first night


Alex Prescot reviews Aidan's College Theatre's modernised take on a Shakespearean classic.

 Billed as ‘Shakespeare’s classic tale of manipulation and jealousy, dragged into the 21st century’, ACT’s Othello relocates the tragic tale of the Moor to wartime Iraq, recalling the precedent set by Nicholas Hytner’s 2013 production at the National, and emphasising the universality of the text. Entertaining this production was, but the famous tragedy has more to it than this production brought out. ‘Othello’ depicts a Moor who begins having battled against his stereotype as a savage, and then tragically conforms to it as he is manipulated by Iago into jealousy over his new wife, Desdemona. Whilst the tragedy can be set in almost any period, more thought needed to be placed into the setting in Iraq; for me, it felt a bit close to home, with the odd reference to Baghdad not quite enough to carry it through, especially with conflict and occupation ongoing.

Though the play itself does suggest it, director Becky Wilson choses Iago as her protagonist, a decision carried by Adam Simpson’s performance, who constructs his web of deceit with panache. He had a focus which some of the rest of the cast lacked, who occasionally didn’t trust the script and turned to overacting to ensure Shakespeare’s meaning was completely accessible, and Iago’s direct address soliloquys gave the audience a nice connection to him over the rest of the cast, if they were at times themselves a little over-performed. Wesley Milligan in the eponymous role of Othello has obviously put thought into the differing facets of his character and delivers moments of real pathos, but he doesn’t fully develop the more authoritarian side of his character. I much more readily believed the pitiful lover than the jealous tyrant.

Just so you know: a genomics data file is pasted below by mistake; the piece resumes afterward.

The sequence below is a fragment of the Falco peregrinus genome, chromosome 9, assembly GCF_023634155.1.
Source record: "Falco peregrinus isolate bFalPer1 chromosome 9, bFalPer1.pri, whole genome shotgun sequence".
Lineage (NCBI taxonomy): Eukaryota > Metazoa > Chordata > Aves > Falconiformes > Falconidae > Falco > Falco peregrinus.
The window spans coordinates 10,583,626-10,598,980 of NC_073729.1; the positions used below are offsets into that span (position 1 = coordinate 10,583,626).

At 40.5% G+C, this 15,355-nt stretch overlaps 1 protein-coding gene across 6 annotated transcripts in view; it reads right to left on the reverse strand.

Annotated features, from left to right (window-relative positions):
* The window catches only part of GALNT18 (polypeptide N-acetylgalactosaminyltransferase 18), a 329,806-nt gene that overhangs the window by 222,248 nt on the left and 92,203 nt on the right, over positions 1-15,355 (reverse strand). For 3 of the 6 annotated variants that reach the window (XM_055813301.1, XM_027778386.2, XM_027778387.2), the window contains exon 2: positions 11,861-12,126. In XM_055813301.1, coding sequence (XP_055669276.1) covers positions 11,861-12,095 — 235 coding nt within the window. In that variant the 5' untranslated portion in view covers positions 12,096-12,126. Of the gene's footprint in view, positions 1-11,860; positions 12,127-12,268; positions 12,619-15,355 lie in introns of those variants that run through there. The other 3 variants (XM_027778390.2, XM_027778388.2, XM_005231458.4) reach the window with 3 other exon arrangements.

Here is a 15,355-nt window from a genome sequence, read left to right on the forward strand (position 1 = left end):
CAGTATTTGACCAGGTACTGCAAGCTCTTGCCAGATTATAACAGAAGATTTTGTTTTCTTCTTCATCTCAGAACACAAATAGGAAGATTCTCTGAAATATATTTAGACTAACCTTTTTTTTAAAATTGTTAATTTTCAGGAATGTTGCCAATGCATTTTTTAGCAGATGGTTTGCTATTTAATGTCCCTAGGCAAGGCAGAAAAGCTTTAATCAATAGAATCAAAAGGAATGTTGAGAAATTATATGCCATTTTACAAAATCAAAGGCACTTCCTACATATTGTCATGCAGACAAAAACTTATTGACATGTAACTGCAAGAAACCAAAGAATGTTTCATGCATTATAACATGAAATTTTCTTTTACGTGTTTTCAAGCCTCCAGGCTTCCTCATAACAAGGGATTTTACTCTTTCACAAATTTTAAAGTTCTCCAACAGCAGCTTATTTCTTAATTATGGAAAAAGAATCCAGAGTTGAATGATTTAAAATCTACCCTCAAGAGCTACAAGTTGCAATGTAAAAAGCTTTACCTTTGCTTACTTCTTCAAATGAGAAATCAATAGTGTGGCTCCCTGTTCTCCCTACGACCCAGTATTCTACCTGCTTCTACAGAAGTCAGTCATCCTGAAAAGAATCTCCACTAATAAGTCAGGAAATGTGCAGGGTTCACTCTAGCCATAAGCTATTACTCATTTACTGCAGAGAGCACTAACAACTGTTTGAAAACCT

Whilst some individual performances were wholly engaging, certain relationships between characters felt a little half-baked. I wanted to see the seeds of Iago and Emilia’s (Angharad Philips’) intriguing power-play marriage from the start, but it only really hits its stride towards the end. Similarly, in some of the challenging larger scenes, background characters blended into one another, a shame when considering the strength of performances in the smaller scenes. These connections between characters were also hampered by a few strange directional choices: frequent blackouts which seldom had music gave the piece a stilted feeling and blocking occasionally left actors delivering lines with their backs to the audience. That said, credit is due to producer Ellen Orange and costume designer Daphne Marini, as well as the rest of their team, for their visually captivating set and costume, especially for the army barracks. Lighting and sound effects for the most part were simple and effective, and intelligent cuts meant the plot kept moving and I never found myself bored.

Generally, I felt this production had all of the makings of a great success, but needed just a little more thought – ‘Othello’ is mammoth undertaking and to make it relevant to a modern audience the Shakespearean language has to be the only barrier between us and it. This is an ‘Othello’ that doesn’t reinvent the wheel by any stretch, but with writing as good as this, maybe it doesn’t need to?

6 May 2016

The views expressed in the reviews and comments on this page are those of the reviewer, and are not representative of the views of DST or Durham University.
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